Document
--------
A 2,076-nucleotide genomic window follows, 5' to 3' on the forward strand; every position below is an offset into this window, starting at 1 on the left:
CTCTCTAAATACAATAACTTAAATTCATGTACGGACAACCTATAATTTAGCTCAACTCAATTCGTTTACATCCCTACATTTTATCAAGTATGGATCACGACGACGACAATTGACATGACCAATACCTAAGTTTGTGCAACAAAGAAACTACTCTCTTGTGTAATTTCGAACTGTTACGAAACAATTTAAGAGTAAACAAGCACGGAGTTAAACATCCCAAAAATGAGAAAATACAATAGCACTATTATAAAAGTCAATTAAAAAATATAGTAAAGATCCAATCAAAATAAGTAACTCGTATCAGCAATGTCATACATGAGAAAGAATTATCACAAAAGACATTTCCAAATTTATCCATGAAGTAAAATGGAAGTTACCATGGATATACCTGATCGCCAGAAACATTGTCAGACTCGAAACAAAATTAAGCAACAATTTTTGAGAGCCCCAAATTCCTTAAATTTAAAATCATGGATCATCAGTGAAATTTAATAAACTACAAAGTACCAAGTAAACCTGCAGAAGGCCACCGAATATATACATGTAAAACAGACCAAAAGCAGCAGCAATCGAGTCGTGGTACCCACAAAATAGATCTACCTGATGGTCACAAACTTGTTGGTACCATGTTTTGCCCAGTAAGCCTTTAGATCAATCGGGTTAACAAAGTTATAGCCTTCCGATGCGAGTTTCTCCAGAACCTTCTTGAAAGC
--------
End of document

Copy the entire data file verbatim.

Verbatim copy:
A 2,076-nucleotide genomic window follows, 5' to 3' on the forward strand; every position below is an offset into this window, starting at 1 on the left:
CTCTCTAAATACAATAACTTAAATTCATGTACGGACAACCTATAATTTAGCTCAACTCAATTCGTTTACATCCCTACATTTTATCAAGTATGGATCACGACGACGACAATTGACATGACCAATACCTAAGTTTGTGCAACAAAGAAACTACTCTCTTGTGTAATTTCGAACTGTTACGAAACAATTTAAGAGTAAACAAGCACGGAGTTAAACATCCCAAAAATGAGAAAATACAATAGCACTATTATAAAAGTCAATTAAAAAATATAGTAAAGATCCAATCAAAATAAGTAACTCGTATCAGCAATGTCATACATGAGAAAGAATTATCACAAAAGACATTTCCAAATTTATCCATGAAGTAAAATGGAAGTTACCATGGATATACCTGATCGCCAGAAACATTGTCAGACTCGAAACAAAATTAAGCAACAATTTTTGAGAGCCCCAAATTCCTTAAATTTAAAATCATGGATCATCAGTGAAATTTAATAAACTACAAAGTACCAAGTAAACCTGCAGAAGGCCACCGAATATATACATGTAAAACAGACCAAAAGCAGCAGCAATCGAGTCGTGGTACCCACAAAATAGATCTACCTGATGGTCACAAACTTGTTGGTACCATGTTTTGCCCAGTAAGCCTTTAGATCAATCGGGTTAACAAAGTTATAGCCTTCCGATGCGAGTTTCTCCAGAACCTTCTTGAAAGC